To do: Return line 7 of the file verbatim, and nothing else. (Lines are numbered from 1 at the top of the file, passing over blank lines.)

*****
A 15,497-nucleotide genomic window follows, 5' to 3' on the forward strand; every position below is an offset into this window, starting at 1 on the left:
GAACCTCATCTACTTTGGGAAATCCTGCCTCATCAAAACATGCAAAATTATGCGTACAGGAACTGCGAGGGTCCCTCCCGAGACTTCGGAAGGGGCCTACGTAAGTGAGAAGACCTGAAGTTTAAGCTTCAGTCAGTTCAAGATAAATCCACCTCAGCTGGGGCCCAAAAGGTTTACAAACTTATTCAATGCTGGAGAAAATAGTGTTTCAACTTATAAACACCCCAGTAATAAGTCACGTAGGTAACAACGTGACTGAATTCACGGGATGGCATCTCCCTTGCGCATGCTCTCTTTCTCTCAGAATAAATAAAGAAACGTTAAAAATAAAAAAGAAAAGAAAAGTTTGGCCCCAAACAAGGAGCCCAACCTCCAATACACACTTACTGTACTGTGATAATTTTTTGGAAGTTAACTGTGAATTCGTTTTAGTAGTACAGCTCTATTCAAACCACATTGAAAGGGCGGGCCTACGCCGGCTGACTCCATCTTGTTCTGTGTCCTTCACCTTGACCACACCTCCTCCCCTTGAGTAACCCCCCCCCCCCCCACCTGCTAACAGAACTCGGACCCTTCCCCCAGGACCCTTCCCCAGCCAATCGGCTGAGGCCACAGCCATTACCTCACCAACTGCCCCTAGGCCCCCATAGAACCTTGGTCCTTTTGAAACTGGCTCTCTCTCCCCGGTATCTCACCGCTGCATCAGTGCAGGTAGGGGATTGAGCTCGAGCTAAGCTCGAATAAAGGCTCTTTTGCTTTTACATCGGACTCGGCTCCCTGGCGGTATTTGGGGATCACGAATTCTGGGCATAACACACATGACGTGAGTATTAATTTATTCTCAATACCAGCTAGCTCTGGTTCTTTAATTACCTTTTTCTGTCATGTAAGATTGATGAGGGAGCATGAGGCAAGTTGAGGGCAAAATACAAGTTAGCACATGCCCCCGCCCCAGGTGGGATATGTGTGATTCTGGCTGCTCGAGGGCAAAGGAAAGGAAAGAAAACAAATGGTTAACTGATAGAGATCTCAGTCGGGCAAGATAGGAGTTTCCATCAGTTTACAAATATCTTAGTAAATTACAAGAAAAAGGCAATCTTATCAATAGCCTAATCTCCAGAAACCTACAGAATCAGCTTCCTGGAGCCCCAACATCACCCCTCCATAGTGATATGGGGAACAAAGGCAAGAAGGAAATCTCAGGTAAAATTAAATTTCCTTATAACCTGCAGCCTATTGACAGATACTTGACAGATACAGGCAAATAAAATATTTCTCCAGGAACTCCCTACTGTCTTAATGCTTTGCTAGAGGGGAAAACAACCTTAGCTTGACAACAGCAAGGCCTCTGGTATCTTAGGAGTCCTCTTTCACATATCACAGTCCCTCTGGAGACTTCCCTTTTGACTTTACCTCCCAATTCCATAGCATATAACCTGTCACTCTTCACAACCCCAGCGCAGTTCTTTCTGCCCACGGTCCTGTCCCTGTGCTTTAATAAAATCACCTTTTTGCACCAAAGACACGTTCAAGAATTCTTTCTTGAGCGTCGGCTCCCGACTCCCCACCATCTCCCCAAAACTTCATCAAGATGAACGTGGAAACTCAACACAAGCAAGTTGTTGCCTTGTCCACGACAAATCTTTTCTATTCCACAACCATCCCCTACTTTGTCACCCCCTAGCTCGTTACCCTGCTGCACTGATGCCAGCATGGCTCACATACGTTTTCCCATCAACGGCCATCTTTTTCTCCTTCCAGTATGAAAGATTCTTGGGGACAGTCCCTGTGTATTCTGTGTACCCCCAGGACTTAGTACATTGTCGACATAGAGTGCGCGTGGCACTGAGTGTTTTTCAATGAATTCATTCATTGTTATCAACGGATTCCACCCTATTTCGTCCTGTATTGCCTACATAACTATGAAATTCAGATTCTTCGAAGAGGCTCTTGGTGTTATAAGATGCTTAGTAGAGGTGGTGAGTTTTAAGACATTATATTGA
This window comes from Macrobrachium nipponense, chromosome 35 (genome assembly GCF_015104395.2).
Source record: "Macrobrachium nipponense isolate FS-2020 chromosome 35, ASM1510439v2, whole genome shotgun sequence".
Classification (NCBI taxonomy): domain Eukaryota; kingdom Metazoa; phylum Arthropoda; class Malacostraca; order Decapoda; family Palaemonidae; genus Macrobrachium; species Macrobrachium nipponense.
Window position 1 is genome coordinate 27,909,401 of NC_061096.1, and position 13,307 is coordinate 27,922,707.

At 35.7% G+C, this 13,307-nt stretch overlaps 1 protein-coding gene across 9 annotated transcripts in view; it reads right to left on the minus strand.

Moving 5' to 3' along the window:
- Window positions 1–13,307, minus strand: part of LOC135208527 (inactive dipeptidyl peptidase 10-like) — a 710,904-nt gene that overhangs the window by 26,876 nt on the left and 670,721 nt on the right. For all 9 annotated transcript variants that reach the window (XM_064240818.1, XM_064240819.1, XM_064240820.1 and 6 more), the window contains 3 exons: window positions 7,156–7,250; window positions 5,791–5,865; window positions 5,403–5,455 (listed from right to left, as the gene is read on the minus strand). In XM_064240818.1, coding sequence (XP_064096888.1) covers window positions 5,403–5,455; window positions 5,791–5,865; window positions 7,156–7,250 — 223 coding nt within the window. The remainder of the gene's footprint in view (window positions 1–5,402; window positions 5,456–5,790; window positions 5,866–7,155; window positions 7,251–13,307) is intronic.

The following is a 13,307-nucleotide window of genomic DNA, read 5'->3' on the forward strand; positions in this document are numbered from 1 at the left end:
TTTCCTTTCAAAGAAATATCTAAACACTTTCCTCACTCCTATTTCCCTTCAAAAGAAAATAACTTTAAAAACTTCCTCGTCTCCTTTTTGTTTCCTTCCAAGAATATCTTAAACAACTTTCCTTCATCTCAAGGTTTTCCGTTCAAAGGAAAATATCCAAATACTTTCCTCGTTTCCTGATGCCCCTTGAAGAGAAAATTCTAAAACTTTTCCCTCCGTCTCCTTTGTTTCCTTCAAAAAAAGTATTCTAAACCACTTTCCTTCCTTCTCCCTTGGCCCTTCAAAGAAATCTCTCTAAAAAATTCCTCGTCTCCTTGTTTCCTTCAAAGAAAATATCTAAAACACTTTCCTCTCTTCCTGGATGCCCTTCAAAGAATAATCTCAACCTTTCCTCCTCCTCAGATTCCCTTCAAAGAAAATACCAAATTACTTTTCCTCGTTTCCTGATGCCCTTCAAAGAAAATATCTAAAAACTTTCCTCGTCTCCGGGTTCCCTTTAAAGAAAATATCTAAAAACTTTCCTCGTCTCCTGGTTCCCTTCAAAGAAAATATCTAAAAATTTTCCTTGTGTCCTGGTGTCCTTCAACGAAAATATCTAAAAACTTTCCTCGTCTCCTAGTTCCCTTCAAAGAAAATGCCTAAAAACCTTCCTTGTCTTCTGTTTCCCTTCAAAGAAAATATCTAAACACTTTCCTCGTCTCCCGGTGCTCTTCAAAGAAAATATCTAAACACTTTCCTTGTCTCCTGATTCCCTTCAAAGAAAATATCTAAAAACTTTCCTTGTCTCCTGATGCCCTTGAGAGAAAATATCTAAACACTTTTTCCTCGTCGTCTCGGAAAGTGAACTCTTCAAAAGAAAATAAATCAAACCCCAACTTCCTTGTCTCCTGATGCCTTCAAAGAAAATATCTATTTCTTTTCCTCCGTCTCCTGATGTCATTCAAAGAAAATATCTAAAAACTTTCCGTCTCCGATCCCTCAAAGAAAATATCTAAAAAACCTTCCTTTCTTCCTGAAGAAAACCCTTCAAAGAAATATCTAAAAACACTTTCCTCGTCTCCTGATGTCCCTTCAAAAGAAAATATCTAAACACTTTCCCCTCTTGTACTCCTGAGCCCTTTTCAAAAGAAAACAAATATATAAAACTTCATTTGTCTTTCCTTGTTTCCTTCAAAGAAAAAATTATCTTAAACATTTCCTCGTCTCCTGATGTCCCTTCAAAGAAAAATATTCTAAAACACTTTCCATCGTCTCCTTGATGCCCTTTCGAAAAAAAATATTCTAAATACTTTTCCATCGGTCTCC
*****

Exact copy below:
At 35.7% G+C, this 13,307-nt stretch overlaps 1 protein-coding gene across 9 annotated transcripts in view; it reads right to left on the minus strand.